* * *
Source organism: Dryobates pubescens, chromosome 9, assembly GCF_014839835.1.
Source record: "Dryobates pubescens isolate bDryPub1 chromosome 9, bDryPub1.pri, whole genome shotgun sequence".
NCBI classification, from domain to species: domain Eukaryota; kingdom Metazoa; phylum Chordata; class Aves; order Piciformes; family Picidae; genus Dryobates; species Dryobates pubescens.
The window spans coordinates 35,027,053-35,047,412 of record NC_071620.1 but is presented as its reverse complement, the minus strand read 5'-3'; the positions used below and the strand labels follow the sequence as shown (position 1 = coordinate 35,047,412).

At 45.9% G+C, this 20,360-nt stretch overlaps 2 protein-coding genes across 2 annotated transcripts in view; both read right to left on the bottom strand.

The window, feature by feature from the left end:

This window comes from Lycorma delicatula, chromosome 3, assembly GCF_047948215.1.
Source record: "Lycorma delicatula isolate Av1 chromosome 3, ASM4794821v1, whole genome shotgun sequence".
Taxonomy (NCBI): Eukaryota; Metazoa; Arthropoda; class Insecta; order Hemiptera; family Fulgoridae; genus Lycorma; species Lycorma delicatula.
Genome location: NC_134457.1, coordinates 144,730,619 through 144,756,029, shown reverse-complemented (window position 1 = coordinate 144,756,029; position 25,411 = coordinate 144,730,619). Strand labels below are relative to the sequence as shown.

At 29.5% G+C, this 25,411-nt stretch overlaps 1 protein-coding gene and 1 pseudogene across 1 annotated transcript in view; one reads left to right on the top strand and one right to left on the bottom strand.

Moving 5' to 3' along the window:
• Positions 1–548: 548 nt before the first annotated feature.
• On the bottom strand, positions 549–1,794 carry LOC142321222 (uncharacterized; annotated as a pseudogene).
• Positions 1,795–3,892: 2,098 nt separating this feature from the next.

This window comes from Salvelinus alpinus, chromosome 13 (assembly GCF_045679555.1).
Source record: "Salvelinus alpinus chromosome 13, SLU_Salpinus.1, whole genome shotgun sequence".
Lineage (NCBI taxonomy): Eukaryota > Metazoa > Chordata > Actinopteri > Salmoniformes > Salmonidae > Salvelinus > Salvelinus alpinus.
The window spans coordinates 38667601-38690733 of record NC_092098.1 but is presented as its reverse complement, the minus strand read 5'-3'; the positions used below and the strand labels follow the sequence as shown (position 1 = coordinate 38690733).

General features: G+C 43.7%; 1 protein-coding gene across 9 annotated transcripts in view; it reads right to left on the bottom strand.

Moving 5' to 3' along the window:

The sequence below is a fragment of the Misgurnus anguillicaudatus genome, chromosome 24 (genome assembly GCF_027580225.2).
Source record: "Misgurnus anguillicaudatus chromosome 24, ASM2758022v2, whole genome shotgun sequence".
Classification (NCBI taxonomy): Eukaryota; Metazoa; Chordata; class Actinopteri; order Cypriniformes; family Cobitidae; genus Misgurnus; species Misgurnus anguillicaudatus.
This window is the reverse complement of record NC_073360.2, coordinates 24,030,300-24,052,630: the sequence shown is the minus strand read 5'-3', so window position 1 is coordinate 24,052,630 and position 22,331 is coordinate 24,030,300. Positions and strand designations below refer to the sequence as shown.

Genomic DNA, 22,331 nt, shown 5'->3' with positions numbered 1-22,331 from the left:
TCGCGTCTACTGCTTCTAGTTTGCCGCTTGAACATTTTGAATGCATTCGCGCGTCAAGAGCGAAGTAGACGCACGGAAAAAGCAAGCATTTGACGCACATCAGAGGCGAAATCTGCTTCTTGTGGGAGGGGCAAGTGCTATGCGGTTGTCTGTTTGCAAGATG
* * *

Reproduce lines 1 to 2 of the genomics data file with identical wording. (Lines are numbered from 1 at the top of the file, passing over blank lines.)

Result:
Source organism: Dryobates pubescens, chromosome 9, assembly GCF_014839835.1.
Source record: "Dryobates pubescens isolate bDryPub1 chromosome 9, bDryPub1.pri, whole genome shotgun sequence".